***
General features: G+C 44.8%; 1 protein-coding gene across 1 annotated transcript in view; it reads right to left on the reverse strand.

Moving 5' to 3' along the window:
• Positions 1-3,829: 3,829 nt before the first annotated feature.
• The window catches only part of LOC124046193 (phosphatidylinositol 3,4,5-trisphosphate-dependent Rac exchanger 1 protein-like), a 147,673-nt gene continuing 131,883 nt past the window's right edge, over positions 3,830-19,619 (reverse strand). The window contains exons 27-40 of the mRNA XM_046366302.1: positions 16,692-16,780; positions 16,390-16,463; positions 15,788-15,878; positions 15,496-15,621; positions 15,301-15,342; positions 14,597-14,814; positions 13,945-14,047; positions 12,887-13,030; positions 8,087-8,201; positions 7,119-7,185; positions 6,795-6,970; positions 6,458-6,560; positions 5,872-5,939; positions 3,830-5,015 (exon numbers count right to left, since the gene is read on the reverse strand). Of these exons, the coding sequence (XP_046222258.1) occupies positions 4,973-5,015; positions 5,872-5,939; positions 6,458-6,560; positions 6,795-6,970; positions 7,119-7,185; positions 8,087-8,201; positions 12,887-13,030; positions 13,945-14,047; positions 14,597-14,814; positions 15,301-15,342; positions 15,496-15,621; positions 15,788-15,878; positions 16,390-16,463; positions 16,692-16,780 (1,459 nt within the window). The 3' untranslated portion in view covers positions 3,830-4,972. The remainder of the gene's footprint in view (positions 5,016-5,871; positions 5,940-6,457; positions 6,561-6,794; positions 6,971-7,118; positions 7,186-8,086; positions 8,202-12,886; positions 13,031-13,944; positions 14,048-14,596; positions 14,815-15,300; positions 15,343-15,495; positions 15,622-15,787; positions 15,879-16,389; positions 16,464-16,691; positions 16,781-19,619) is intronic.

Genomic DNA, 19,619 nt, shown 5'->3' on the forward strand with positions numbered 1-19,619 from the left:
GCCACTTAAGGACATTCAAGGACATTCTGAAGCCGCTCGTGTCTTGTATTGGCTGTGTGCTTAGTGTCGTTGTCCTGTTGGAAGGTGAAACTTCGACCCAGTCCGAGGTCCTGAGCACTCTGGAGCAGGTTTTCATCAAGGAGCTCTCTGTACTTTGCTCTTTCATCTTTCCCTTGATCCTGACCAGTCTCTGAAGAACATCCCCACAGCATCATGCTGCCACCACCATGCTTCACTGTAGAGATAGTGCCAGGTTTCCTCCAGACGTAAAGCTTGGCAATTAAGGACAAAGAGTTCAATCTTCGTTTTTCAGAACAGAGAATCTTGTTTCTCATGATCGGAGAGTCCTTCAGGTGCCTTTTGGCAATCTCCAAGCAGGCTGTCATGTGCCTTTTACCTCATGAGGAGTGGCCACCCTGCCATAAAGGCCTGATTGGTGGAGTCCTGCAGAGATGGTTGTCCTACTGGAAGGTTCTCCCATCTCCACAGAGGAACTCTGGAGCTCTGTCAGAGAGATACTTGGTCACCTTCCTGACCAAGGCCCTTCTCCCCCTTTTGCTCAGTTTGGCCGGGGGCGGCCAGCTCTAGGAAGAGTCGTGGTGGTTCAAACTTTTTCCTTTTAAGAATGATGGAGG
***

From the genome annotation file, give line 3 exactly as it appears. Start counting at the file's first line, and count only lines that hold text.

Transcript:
• Positions 1-3,829: 3,829 nt before the first annotated feature.